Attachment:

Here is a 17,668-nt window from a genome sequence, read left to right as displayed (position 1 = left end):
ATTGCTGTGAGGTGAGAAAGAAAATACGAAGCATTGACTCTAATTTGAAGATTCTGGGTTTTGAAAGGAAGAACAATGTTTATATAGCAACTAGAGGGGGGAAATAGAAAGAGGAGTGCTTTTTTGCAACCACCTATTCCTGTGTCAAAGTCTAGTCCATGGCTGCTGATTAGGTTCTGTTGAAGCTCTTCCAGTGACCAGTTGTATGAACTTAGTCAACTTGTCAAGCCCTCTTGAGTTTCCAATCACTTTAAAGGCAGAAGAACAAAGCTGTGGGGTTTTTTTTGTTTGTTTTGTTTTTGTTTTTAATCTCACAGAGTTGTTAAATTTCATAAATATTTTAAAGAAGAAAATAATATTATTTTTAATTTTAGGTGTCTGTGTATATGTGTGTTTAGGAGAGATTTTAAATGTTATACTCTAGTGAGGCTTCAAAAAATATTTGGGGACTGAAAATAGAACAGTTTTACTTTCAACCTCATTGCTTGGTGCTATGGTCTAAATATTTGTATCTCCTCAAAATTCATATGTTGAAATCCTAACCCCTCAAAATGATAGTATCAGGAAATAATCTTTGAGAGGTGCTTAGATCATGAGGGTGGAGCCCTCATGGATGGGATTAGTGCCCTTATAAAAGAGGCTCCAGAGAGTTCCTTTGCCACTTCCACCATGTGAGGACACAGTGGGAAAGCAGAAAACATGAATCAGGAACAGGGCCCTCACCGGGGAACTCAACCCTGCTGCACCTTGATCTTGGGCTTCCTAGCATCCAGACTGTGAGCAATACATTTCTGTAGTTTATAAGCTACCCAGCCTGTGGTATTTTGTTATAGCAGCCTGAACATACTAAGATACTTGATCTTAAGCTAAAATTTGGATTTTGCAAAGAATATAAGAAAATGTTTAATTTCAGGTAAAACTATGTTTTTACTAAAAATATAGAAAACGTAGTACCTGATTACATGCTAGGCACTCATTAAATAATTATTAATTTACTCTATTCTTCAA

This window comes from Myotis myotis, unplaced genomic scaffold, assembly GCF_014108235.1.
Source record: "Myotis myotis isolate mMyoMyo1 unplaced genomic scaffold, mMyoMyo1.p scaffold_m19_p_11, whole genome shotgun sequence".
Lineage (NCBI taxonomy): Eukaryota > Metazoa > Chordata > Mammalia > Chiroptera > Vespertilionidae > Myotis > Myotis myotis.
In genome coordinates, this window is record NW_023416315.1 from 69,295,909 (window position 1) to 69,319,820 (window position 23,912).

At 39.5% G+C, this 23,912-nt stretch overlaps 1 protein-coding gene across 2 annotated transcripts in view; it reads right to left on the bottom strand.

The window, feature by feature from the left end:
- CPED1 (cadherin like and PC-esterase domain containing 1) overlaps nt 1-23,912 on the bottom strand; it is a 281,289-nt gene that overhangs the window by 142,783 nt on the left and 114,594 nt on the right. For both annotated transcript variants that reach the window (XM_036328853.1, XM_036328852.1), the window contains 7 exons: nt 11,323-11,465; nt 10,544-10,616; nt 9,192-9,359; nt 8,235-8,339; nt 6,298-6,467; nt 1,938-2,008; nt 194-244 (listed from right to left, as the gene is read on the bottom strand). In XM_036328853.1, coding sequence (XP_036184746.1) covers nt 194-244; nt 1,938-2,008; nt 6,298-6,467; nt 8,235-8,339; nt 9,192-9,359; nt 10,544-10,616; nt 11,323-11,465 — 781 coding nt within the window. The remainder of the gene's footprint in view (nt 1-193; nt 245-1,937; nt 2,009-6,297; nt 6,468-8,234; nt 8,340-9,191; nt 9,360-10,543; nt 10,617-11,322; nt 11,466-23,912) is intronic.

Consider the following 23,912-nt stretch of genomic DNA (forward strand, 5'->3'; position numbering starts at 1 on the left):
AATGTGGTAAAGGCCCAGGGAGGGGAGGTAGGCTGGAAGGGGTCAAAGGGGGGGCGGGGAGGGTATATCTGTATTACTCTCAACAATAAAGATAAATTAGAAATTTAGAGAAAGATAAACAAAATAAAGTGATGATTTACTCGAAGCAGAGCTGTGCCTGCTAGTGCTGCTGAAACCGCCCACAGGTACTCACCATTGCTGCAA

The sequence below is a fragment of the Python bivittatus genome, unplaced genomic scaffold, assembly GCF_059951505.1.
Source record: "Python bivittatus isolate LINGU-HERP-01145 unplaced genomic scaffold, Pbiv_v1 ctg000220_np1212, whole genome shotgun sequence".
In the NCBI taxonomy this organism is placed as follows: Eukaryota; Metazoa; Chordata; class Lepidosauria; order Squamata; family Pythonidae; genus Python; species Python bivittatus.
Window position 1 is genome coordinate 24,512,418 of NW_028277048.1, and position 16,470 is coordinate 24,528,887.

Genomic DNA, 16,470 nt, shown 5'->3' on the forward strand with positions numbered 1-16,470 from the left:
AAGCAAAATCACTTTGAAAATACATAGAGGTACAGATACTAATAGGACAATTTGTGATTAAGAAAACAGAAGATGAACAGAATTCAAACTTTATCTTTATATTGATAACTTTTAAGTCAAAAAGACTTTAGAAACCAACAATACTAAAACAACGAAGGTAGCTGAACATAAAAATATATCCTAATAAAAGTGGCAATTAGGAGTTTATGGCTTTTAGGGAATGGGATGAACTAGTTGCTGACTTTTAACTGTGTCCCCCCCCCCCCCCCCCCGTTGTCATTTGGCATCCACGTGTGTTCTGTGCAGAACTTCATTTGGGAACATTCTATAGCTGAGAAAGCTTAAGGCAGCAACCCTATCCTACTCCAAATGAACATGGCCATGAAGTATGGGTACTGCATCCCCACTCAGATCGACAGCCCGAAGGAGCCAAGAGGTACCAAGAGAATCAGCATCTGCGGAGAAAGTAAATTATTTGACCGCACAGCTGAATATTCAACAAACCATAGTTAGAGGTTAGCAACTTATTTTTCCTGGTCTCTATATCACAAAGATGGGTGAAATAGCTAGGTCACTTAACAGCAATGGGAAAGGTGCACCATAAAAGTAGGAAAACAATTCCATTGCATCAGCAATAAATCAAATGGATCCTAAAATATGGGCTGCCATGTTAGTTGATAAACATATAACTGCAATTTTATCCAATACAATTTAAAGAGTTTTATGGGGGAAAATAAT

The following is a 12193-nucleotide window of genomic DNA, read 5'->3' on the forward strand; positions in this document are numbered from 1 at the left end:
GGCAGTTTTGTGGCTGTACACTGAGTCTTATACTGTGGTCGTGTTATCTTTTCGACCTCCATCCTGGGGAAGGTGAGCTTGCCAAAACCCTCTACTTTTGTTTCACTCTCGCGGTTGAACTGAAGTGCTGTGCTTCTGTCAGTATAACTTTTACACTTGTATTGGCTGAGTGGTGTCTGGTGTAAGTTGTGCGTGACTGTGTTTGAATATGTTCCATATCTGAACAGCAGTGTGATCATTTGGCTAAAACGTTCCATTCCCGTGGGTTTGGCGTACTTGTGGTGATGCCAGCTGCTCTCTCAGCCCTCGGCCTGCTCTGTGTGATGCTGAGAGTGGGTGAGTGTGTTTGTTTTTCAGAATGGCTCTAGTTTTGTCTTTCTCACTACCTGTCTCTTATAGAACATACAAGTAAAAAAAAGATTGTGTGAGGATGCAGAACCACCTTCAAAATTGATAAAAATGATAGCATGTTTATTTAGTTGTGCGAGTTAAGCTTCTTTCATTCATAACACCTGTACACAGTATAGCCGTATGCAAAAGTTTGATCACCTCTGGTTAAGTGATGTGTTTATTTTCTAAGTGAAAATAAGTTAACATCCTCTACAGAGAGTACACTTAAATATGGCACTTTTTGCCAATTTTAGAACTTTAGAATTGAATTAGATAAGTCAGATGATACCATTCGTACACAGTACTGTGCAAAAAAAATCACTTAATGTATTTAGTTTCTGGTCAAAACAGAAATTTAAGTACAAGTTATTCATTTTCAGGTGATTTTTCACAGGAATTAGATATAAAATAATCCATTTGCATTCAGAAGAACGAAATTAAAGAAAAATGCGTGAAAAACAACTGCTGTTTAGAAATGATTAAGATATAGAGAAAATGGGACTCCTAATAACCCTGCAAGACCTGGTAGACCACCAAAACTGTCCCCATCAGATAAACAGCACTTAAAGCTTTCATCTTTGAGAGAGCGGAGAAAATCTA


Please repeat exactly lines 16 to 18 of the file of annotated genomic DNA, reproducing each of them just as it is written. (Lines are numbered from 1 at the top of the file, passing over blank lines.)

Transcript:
Genomic DNA, 16,470 nt, shown 5'->3' on the forward strand with positions numbered 1-16,470 from the left:
AAGCAAAATCACTTTGAAAATACATAGAGGTACAGATACTAATAGGACAATTTGTGATTAAGAAAACAGAAGATGAACAGAATTCAAACTTTATCTTTATATTGATAACTTTTAAGTCAAAAAGACTTTAGAAACCAACAATACTAAAACAACGAAGGTAGCTGAACATAAAAATATATCCTAATAAAAGTGGCAATTAGGAGTTTATGGCTTTTAGGGAATGGGATGAACTAGTTGCTGACTTTTAACTGTGTCCCCCCCCCCCCCCCCCCGTTGTCATTTGGCATCCACGTGTGTTCTGTGCAGAACTTCATTTGGGAACATTCTATAGCTGAGAAAGCTTAAGGCAGCAACCCTATCCTACTCCAAATGAACATGGCCATGAAGTATGGGTACTGCATCCCCACTCAGATCGACAGCCCGAAGGAGCCAAGAGGTACCAAGAGAATCAGCATCTGCGGAGAAAGTAAATTATTTGACCGCACAGCTGAATATTCAACAAACCATAGTTAGAGGTTAGCAACTTATTTTTCCTGGTCTCTATATCACAAAGATGGGTGAAATAGCTAGGTCACTTAACAGCAATGGGAAAGGTGCACCATAAAAGTAGGAAAACAATTCCATTGCATCAGCAATAAATCAAATGGATCCTAAAATATGGGCTGCCATGTTAGTTGATAAACATATAACTGCAATTTTATCCAATACAATTTAAAGAGTTTTATGGGGGAAAATAAT

The following is a 12193-nucleotide window of genomic DNA, read 5'->3' on the forward strand; positions in this document are numbered from 1 at the left end: